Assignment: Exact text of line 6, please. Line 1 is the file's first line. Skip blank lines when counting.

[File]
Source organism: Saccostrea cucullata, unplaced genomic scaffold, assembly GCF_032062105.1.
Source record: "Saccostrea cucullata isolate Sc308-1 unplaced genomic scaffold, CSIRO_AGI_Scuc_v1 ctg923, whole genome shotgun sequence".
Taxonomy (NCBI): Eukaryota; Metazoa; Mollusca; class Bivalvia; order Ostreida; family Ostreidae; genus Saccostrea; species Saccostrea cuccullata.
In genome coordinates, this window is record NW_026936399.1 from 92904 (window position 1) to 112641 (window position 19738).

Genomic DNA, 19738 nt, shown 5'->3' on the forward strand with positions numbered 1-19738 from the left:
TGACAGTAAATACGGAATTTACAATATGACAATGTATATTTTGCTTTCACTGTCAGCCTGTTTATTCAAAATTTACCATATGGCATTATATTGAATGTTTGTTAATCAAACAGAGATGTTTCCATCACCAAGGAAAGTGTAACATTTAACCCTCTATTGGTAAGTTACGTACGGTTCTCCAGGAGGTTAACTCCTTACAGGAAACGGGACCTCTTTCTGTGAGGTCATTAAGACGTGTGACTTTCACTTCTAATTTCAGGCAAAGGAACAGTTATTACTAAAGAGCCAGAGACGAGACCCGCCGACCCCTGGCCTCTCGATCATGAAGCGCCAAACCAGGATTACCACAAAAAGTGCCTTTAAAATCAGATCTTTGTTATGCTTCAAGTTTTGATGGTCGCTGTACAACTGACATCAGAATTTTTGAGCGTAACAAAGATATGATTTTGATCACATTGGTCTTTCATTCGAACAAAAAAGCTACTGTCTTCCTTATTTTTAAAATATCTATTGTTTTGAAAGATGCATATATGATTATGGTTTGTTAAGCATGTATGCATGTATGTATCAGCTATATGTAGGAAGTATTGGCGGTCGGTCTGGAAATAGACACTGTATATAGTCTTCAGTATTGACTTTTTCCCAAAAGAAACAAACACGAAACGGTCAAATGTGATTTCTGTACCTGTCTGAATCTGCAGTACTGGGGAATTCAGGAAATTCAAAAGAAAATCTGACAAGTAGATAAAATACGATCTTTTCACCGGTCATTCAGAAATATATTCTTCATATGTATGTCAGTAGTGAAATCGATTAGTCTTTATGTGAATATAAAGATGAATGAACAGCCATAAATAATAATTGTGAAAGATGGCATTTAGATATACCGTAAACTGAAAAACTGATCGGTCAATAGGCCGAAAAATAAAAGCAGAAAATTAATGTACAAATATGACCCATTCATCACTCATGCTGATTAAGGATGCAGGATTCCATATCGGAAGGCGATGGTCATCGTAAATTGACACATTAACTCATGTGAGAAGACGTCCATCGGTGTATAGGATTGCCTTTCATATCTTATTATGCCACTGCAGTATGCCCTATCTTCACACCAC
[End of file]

TGACAGTAAATACGGAATTTACAATATGACAATGTATATTTTGCTTTCACTGTCAGCCTGTTTATTCAAAATTTACCATATGGCATTATATTGAATGTTTGTTAATCAAACAGAGATGTTTCCATCACCAAGGAAAGTGTAACATTTAACCCTCTATTGGTAAGTTACGTACGGTTCTCCAGGAGGTTAACTCCTTACAGGAAACGGGACCTCTTTCTGTGAGGTCATTAAGACGTGTGACTTTCACTTCTAATTTCAGGCAAAGGAACAGTTATTACTAAAGAGCCAGAGACGAGACCCGCCGACCCCTGGCCTCTCGATCATGAAGCGCCAAACCAGGATTACCACAAAAAGTGCCTTTAAAATCAGATCTTTGTTATGCTTCAAGTTTTGATGGTCGCTGTACAACTGACATCAGAATTTTTGAGCGTAACAAAGATATGATTTTGATCACATTGGTCTTTCATTCGAACAAAAAAGCTACTGTCTTCCTTATTTTTAAAATATCTATTGTTTTGAAAGATGCATATATGATTATGGTTTGTTAAGCATGTATGCATGTATGTATCAGCTATATGTAGGAAGTATTGGCGGTCGGTCTGGAAATAGACACTGTATATAGTCTTCAGTATTGACTTTTTCCCAAAAGAAACAAACACGAAACGGTCAAATGTGATTTCTGTACCTGTCTGAATCTGCAGTACTGGGGAATTCAGGAAATTCAAAAGAAAATCTGACAAGTAGATAAAATACGATCTTTTCACCGGTCATTCAGAAATATATTCTTCATATGTATGTCAGTAGTGAAATCGATTAGTCTTTATGTGAATATAAAGATGAATGAACAGCCATAAATAATAATTGTGAAAGATGGCATTTAGATATACCGTAAACTGAAAAACTGATCGGTCAATAGGCCGAAAAATAAAAGCAGAAAATTAATGTACAAATATGACCCATTCATCACTCATGCTGATTAAGGATGCAGGATTCCATATCGGAAGGCGATGGTCATCGTAAATTGACACATTAACTCATGTGAGAAGACGTCCATCGGTGTATAGGATTGCCTTTCATATCTTATTATGCCACTGCAGTATGCCCTATCTTCACACCAC